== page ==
Astronomers hope that one day soon we'll obtain a spectrum of light that might tell us whether or not an Earth-sized exoplanet harbors life. This spectrum could be of starlight filtered through the planetary atmosphere, or of reflected and emitted radiation. In either case it would probe the chemical composition of an alien world.

The detection of an imbalance, or disequilibrium, of atmospheric components has long been considered a smoking gun for a planetary biosphere. For example, a rich mix of oxygen and methane in a warm environment is not a stable state. Methane oxidizes relatively speedily to form water and carbon dioxide. So detecting the presence of both oxygen and methane would suggest an active replenishment mechanism. Life (as we know it) represents an excellent candidate for supplying these ingredients.

So far so good. Find that Earth-sized planet, gear up our best technology, and sniff for a spectral biosignature.

Except there may be a hitch. It's possible for nature to throw us a curve ball. In a new paper in the Proceedings of the National Academy of Sciences, Rein, Fujii, and Spiegel explore a disquieting possibility. They ask what would happen if this juicy looking exoplanet also happens to have a substantial moon that itself harbors an atmosphere, yet both objects are devoid of life.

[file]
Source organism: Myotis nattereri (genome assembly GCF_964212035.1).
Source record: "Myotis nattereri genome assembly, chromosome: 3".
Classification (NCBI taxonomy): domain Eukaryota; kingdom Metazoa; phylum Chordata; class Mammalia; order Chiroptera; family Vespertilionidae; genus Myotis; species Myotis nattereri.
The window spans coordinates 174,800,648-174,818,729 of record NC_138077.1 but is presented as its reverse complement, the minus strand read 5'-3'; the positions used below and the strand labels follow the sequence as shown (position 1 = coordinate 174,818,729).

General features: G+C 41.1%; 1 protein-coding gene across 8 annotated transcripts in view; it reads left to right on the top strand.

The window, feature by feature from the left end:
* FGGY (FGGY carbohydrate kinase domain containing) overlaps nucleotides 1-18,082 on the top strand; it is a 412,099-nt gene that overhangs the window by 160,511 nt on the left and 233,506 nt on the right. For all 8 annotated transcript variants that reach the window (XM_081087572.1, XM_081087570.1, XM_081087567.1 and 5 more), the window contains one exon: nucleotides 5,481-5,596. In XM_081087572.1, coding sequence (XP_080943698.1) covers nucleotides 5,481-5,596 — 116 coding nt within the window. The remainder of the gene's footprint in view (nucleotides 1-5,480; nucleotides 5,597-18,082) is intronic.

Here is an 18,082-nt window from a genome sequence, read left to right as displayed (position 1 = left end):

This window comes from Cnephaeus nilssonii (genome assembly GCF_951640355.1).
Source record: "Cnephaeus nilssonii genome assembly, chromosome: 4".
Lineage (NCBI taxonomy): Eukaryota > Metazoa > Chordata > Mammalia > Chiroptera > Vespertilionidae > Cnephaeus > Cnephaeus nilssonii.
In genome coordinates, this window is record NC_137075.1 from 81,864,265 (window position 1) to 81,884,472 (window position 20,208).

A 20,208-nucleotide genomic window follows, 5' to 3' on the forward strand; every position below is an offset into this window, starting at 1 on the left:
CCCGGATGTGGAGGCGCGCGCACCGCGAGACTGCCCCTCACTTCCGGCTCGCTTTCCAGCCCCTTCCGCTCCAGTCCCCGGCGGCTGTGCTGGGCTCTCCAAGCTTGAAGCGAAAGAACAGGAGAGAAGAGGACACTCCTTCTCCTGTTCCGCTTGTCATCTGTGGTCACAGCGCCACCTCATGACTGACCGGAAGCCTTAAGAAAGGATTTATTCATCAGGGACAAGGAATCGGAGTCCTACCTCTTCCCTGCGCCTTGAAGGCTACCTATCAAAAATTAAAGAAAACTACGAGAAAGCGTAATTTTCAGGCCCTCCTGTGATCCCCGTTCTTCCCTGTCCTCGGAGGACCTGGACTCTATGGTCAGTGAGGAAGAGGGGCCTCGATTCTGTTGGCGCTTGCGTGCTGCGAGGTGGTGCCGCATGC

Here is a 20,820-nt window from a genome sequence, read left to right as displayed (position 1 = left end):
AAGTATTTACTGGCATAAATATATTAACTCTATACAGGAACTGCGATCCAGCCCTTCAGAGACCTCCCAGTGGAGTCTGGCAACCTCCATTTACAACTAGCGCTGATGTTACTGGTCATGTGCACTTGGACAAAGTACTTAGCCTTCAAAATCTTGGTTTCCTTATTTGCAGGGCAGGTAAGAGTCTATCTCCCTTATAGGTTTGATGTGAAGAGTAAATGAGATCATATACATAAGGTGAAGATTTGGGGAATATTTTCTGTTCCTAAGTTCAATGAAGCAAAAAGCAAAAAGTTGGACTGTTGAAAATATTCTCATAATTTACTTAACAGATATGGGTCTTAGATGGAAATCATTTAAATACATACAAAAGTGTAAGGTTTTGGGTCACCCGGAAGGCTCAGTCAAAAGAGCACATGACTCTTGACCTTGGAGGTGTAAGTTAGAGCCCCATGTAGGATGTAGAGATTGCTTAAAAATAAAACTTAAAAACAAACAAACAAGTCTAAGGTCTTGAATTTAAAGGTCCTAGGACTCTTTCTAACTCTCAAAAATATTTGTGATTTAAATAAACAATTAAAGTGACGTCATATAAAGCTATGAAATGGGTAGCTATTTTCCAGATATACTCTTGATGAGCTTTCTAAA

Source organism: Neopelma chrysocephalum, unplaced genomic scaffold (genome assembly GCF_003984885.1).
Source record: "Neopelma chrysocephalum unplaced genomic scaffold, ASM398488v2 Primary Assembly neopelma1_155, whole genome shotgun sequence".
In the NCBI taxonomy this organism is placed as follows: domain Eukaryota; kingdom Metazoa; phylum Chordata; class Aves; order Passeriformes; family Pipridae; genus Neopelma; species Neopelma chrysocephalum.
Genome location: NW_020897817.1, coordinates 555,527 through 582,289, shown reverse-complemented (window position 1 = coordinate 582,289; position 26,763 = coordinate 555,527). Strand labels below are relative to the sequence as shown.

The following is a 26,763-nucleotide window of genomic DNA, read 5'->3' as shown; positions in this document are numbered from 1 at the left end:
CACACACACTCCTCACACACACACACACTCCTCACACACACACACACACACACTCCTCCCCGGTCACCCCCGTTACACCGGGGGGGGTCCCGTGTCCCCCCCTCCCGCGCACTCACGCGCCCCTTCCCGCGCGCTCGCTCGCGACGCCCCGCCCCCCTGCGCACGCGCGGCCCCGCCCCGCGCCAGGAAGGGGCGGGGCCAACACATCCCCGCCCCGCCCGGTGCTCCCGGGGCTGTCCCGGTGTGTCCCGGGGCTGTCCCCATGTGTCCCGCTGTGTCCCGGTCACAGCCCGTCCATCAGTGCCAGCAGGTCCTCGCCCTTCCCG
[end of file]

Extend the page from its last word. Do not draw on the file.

If the Earth-sized exoplanet has an oxygen rich atmosphere (but nothing that would react with that gas), and the exomoon has a Titan-like methane rich atmosphere, we might be duped into thinking that we're seeing a single, out of equilibrium, biologically driven environment - an inhabited planet. That's a problem, and it arises because, like it or not, our data is going to be comparatively low-fidelity.

It's going to be extremely difficult to distinguish between a planetary spectrum originating from one object or two closely spaced objects, but this is as good as our near term (or even long term) technology is going to give us. Oxygen and methane represent just one example of such confusion, other chemical pairings would be similarly affected.

What's the solution? The authors suggest two simple ways forward. One is that we might be lucky enough to identify a true 'Earth-twin' within some 30 light years distance - close enough to give us a shot at beating this kind of false-positive with careful measurements. The other is to just forget about looking at Earth-twins. Other potentially habitable planets, such as those around low-mass stars, or so-called super-Earths, could allow us to test for this kind of confusion by making the spectral measurements easier.

Of course, we don't know how common such 'spoof' systems might be, but when we're talking about determining whether or not we're alone in the cosmos it would pay to be very, very certain about what we're seeing.